Plato’s Theory of the Forms
- Pages: 3
- Word count: 615
- Category: Plato
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The influence that Plato has had throughout the history of philosophy has been significant. Among other things, Plato is known for his exploration metaphysics and the theory of knowledge, many of his ideas influencing the mind frame of Western society. The basis of Plato’s philosophy is his theory of Ideas, or teaching of the Forms. The theory of Forms is essential to Plato’s philosophy, and over years of philosophical study, it has been of great interest to understand what these Forms are supposed to be, in addition the purpose of their existence and how they relate to the modern world today.
The theory of the Forms is found in ‘The Republic’, it is told by though the dialogue of Meno and Euthphro. The theory is not put forward as a single theory that is universally identical but has been created from various sources of Plato’s work. Scholars have managed to create the theory from by analyzing a range of Plato’s work in attempt to make the theory as accurate as possible to what Plato would have wanted it to be. Plato believed in dualism which plays a major role in understanding the theory of the forms , A physical world that we live on today which is unreal.
IN addiction to a spiritual world which is perfect , this is where the forms are. Every object on the world that we live in mimics certain properties that resemble an aspect of the perfect form in the spiritual world. An example could be a triangle; there are many various ways one can construct a triangle, that triangle would contain a part of the perfect form of triangles in the spiritual world. Our senses are able to identify a part of an object that resembles the perfect form. Plato suggests that the world we live in is a world of appearances although the real world is a world of ideas that he calls forms.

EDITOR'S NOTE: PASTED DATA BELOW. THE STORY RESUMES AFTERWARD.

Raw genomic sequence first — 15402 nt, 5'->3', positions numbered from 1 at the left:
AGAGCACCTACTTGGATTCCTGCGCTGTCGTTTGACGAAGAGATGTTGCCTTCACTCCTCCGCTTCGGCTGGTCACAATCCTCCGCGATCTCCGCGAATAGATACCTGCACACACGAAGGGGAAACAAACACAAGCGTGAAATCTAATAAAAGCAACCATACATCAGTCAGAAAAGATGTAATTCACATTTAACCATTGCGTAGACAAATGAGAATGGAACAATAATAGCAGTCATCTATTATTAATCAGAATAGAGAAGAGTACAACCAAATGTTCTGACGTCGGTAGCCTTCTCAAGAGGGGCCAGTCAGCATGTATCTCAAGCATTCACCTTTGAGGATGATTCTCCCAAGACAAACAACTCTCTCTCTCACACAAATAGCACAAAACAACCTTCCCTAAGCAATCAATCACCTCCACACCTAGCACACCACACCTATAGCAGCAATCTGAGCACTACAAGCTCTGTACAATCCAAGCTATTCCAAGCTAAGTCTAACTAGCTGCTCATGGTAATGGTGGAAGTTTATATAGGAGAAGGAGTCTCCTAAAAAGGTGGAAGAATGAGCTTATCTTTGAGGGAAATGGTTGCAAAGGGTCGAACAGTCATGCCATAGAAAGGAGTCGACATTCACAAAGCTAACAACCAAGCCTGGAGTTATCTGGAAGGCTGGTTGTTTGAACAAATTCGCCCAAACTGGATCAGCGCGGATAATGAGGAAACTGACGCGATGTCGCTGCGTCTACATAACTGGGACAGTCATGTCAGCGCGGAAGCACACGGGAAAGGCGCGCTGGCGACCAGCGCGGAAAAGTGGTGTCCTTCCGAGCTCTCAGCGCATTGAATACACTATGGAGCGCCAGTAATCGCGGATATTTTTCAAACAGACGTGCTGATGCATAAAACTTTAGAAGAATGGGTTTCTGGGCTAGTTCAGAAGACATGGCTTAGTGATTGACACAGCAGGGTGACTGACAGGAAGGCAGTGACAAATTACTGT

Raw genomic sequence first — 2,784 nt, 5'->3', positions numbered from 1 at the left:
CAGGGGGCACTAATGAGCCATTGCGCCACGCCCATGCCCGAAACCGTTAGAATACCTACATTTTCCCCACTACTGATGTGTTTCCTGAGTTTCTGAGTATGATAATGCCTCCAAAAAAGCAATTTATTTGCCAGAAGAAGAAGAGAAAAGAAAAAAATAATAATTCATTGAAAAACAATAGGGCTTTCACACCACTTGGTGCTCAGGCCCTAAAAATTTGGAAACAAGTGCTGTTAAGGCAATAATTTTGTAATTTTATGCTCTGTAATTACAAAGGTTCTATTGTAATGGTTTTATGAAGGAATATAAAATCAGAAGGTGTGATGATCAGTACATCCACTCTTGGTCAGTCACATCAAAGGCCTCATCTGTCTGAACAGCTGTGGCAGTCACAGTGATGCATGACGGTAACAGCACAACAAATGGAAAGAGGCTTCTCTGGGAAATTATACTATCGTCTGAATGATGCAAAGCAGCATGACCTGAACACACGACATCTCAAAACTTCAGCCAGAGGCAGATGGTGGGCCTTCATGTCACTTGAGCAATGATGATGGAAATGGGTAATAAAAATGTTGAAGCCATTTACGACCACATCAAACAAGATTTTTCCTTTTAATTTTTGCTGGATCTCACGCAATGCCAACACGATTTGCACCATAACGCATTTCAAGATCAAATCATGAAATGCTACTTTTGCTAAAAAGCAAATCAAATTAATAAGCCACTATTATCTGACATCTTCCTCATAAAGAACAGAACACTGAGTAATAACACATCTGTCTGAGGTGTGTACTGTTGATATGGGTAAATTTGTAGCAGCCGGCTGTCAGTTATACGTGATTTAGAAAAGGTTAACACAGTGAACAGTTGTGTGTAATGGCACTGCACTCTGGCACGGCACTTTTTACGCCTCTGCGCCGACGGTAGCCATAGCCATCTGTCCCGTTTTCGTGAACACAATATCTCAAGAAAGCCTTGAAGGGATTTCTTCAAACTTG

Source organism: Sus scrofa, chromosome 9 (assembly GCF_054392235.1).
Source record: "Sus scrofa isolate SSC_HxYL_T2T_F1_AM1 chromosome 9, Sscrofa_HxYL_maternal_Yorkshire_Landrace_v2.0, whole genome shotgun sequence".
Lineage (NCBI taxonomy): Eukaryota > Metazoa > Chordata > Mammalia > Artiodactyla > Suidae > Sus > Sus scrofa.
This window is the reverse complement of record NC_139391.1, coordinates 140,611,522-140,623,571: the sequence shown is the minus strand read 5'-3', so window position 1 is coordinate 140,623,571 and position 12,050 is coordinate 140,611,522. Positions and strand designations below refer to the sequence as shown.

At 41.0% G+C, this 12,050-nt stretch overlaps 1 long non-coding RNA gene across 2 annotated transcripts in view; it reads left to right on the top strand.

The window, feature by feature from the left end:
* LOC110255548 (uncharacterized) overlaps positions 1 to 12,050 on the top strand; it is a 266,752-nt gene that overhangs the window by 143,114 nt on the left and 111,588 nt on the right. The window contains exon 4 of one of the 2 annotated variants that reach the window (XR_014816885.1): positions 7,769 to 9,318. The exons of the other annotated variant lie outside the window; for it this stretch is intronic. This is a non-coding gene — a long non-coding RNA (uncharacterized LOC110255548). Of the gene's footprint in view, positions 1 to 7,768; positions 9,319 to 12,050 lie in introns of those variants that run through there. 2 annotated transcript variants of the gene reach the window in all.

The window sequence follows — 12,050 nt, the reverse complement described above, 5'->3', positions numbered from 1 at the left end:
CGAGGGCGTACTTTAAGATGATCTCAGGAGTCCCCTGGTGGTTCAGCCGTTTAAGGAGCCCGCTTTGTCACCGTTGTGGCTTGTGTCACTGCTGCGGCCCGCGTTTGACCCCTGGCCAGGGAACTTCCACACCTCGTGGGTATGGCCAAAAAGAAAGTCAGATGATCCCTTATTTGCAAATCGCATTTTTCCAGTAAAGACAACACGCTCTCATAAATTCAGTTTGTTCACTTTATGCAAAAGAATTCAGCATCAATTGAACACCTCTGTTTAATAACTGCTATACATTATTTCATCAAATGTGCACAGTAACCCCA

Plato suggests that the world we live in is all appearance as everything will eventually ware out and die. For example animals and humans will die eventually, a table will eventual break down and rot to the original substances it was created from. The idea of forms is purely a concept therefore it is unchanging, it doesn’t reproduce or clone itself, it is merely everlasting, thus they exist in another world, away from reality. Although a triangle can be used to as an example to explain the forms, Plato applied the idea of the Forms to concepts, among others, beauty, good and truth.
Plato suggests that Forms are unchanging, timeless and eternal as a consequence there must be forms of objects that no longer exist in our world today such as extinct animals. This then allows for there to be many Forms of objects that have not been created yet on this world to date. Plato’s analogy of the cave enhances our understanding of the forms by various events that go on in the cave. The tied up prisoners are similar to the majority of people in the everyday world, they only see shadows which is what they believe to be reality, and similarly the physical world is an illusion to the real world of the forms.
The prisoners need to be set free, likewise the physical world imprisons one by not allowing them to see the forms. In the analogy the prisoner who has escaped from the cave comes to see the sun, the sun represents the ultimate form of the good; the most perfect form. The analogy also helps us realize that the sun is a source of the other forms, the most important form. Plato summed up that goodness is the highest form of reality.